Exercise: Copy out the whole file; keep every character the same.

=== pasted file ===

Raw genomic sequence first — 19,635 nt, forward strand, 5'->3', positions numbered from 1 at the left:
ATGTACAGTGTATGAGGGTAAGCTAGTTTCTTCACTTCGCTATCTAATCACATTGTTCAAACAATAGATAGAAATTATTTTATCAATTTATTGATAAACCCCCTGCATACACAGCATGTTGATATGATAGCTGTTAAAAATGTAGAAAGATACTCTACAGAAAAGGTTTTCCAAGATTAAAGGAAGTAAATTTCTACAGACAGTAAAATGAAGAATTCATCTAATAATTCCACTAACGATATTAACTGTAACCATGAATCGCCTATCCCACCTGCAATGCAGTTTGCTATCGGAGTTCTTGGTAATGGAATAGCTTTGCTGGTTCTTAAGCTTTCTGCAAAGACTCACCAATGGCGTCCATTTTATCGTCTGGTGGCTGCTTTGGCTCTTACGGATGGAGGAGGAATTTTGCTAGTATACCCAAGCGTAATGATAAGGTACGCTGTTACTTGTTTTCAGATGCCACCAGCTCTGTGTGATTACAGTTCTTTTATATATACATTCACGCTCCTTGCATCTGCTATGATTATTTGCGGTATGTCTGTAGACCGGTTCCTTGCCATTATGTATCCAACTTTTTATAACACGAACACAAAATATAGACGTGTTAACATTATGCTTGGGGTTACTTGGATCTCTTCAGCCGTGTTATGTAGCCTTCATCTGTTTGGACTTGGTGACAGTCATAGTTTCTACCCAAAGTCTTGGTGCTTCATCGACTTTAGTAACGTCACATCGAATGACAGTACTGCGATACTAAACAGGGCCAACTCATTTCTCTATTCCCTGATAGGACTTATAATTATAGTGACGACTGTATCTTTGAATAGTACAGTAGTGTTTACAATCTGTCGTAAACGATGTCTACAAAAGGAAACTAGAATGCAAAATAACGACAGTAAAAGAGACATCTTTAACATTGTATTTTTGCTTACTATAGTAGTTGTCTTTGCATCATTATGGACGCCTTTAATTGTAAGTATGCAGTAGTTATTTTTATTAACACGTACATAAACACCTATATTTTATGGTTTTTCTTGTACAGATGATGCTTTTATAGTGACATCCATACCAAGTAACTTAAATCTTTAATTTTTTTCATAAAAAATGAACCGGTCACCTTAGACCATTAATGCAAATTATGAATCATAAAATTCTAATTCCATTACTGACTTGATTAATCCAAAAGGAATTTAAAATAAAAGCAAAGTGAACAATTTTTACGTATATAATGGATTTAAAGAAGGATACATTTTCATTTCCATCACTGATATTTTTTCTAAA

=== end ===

Raw genomic sequence first — 19,635 nt, forward strand, 5'->3', positions numbered from 1 at the left:
ATGTACAGTGTATGAGGGTAAGCTAGTTTCTTCACTTCGCTATCTAATCACATTGTTCAAACAATAGATAGAAATTATTTTATCAATTTATTGATAAACCCCCTGCATACACAGCATGTTGATATGATAGCTGTTAAAAATGTAGAAAGATACTCTACAGAAAAGGTTTTCCAAGATTAAAGGAAGTAAATTTCTACAGACAGTAAAATGAAGAATTCATCTAATAATTCCACTAACGATATTAACTGTAACCATGAATCGCCTATCCCACCTGCAATGCAGTTTGCTATCGGAGTTCTTGGTAATGGAATAGCTTTGCTGGTTCTTAAGCTTTCTGCAAAGACTCACCAATGGCGTCCATTTTATCGTCTGGTGGCTGCTTTGGCTCTTACGGATGGAGGAGGAATTTTGCTAGTATACCCAAGCGTAATGATAAGGTACGCTGTTACTTGTTTTCAGATGCCACCAGCTCTGTGTGATTACAGTTCTTTTATATATACATTCACGCTCCTTGCATCTGCTATGATTATTTGCGGTATGTCTGTAGACCGGTTCCTTGCCATTATGTATCCAACTTTTTATAACACGAACACAAAATATAGACGTGTTAACATTATGCTTGGGGTTACTTGGATCTCTTCAGCCGTGTTATGTAGCCTTCATCTGTTTGGACTTGGTGACAGTCATAGTTTCTACCCAAAGTCTTGGTGCTTCATCGACTTTAGTAACGTCACATCGAATGACAGTACTGCGATACTAAACAGGGCCAACTCATTTCTCTATTCCCTGATAGGACTTATAATTATAGTGACGACTGTATCTTTGAATAGTACAGTAGTGTTTACAATCTGTCGTAAACGATGTCTACAAAAGGAAACTAGAATGCAAAATAACGACAGTAAAAGAGACATCTTTAACATTGTATTTTTGCTTACTATAGTAGTTGTCTTTGCATCATTATGGACGCCTTTAATTGTAAGTATGCAGTAGTTATTTTTATTAACACGTACATAAACACCTATATTTTATGGTTTTTCTTGTACAGATGATGCTTTTATAGTGACATCCATACCAAGTAACTTAAATCTTTAATTTTTTTCATAAAAAATGAACCGGTCACCTTAGACCATTAATGCAAATTATGAATCATAAAATTCTAATTCCATTACTGACTTGATTAATCCAAAAGGAATTTAAAATAAAAGCAAAGTGAACAATTTTTACGTATATAATGGATTTAAAGAAGGATACATTTTCATTTCCATCACTGATATTTTTTCTAAA